Peer-Reviewed Journal Details
Mandatory Fields
Carr, P. J.,Glynn, R. W.,Dineen, B.,Kropmans, T. J.
2010
June
A pilot intravenous cannulation team: an Irish perspective
Published
()
Optional Fields
19
1010
27
Peripheral intravenous cannulation (PIVC) is a potentially painful and distressing procedure for patients, and is traditionally carried out by medical personnel. A university hospital in Ireland was chosen to initiate a pilot intravenous (IV) cannulation team, to ascertain whether this procedure could be performed effectively by a team of nurses. The team was introduced to support the implementation of the European working time directive (EWTD). A team of four registered general nurses, led by a senior phlebotomist, provided PIVC. Request books were placed on each ward and data was recorded before and after each insertion. A constantly increasing percentage of first-time cannulation success is displayed from the first five months of the study. In-depth analysis on an orthopaedic ward reveal a preference for distal site insertion and routine change at 72 hours. IV teams performing IV cannulation can effectively reduce insertion rate attempts, and potentially offer a solution to the manpower issues arising as a result of implementation of the EWTD.Peripheral intravenous cannulation (PIVC) is a potentially painful and distressing procedure for patients, and is traditionally carried out by medical personnel. A university hospital in Ireland was chosen to initiate a pilot intravenous (IV) cannulation team, to ascertain whether this procedure could be performed effectively by a team of nurses. The team was introduced to support the implementation of the European working time directive (EWTD). A team of four registered general nurses, led by a senior phlebotomist, provided PIVC. Request books were placed on each ward and data was recorded before and after each insertion. A constantly increasing percentage of first-time cannulation success is displayed from the first five months of the study. In-depth analysis on an orthopaedic ward reveal a preference for distal site insertion and routine change at 72 hours. IV teams performing IV cannulation can effectively reduce insertion rate attempts, and potentially offer a solution to the manpower issues arising as a result of implementation of the EWTD.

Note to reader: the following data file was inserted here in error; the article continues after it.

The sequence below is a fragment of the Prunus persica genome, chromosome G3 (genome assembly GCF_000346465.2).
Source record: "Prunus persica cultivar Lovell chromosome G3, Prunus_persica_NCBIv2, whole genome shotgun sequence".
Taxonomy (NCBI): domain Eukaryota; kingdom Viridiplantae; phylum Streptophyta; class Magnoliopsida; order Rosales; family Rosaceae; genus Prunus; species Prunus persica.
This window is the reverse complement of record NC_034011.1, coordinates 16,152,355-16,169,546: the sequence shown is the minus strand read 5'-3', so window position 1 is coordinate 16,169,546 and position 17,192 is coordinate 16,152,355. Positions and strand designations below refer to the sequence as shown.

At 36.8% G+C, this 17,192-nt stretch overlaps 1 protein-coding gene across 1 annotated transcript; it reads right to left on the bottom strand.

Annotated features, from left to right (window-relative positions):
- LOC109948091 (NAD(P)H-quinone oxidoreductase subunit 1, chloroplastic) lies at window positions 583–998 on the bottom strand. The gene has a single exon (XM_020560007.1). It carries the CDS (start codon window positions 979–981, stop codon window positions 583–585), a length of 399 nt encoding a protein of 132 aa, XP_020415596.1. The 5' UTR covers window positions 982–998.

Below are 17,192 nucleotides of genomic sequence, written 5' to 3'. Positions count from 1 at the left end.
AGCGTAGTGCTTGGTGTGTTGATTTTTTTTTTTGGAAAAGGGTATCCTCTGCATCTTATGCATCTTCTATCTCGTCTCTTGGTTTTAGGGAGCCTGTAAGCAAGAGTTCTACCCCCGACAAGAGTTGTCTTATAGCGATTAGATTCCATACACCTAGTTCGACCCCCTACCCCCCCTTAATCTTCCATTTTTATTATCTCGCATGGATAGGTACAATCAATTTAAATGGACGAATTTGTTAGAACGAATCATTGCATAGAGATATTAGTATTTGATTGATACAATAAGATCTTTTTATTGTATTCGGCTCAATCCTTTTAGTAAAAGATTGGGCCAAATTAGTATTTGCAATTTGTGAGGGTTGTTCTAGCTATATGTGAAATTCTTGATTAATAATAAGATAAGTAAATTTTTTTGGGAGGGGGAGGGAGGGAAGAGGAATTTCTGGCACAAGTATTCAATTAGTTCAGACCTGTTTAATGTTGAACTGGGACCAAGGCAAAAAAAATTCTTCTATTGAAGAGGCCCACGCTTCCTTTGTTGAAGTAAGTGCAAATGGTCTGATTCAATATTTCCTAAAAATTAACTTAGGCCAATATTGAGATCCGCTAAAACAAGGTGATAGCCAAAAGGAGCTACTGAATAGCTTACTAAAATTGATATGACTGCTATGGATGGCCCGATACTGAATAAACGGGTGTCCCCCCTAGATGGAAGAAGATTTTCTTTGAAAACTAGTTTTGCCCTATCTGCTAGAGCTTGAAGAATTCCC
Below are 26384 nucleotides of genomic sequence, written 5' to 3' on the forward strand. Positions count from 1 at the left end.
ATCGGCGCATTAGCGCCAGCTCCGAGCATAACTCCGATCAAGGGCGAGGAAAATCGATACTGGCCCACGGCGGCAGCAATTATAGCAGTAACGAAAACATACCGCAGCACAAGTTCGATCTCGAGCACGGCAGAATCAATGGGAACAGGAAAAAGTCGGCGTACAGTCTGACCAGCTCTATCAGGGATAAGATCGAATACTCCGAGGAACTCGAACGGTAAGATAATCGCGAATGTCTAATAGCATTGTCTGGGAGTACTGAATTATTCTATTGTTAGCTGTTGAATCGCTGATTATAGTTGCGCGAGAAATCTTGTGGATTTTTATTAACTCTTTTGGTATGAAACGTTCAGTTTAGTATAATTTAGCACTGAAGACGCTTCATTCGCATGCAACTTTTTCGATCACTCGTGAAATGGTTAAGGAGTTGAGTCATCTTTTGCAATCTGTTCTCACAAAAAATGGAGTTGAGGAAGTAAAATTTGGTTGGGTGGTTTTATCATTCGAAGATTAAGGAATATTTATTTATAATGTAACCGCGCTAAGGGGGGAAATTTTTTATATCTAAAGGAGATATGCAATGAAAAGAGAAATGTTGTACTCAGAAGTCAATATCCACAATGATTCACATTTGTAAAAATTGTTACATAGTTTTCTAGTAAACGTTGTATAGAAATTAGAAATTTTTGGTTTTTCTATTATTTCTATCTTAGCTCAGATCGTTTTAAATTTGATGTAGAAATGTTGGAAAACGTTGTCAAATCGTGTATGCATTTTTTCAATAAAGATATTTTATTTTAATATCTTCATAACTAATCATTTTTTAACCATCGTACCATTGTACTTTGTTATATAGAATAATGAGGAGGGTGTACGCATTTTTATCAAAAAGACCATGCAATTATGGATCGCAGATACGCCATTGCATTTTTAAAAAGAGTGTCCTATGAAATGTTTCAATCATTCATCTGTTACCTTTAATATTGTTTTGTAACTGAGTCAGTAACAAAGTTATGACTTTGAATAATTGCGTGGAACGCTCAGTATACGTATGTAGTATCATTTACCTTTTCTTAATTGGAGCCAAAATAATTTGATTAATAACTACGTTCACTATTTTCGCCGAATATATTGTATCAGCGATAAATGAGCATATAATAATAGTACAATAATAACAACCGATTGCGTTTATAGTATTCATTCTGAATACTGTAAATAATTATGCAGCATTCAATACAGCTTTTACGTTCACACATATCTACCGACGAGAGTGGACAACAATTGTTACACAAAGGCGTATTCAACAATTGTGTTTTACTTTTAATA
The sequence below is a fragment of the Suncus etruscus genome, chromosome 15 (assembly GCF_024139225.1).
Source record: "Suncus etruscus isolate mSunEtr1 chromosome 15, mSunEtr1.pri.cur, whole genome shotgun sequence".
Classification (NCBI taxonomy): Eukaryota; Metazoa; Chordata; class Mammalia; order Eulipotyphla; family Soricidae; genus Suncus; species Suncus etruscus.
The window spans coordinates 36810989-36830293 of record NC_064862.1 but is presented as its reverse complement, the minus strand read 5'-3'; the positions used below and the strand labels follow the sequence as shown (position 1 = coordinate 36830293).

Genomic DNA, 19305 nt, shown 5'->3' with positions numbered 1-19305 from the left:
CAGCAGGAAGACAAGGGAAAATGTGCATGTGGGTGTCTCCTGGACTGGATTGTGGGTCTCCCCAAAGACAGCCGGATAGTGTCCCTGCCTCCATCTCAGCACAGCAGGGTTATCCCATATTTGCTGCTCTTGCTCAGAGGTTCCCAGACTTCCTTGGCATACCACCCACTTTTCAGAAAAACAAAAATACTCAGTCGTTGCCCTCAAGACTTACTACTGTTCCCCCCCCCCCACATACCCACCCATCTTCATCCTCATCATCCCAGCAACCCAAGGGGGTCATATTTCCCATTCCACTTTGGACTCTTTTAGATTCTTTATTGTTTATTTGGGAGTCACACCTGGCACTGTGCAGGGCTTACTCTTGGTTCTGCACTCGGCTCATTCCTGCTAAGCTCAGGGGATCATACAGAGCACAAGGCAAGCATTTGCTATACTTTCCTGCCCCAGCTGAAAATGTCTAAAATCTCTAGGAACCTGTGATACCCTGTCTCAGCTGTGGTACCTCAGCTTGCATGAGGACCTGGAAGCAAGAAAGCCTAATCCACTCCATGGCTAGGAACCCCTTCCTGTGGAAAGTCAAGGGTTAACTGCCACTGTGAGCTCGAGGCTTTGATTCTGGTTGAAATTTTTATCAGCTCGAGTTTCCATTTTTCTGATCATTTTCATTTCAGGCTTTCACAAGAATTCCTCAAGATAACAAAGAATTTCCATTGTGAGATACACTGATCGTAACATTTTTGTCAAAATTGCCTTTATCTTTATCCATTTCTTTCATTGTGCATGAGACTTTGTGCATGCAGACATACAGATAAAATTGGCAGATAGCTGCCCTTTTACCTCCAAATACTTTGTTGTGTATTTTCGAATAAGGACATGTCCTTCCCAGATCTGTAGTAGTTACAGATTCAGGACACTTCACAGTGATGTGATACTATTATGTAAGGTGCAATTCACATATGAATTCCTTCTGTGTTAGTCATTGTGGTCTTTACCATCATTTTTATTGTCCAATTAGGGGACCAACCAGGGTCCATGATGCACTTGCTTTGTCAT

0966-0461 (Print) 0966-04
http://www.ncbi.nlm.nih.gov/entrez/query.fcgi?cmd=Retrieve&db=PubMed&dopt=Citation&list_uids=20622770http://www.ncbi.nlm.nih.gov/entrez/query.fcgi?cmd=Retrieve&db=PubMed&dopt=Citation&list_uids=20622770
Grant Details
Publication Themes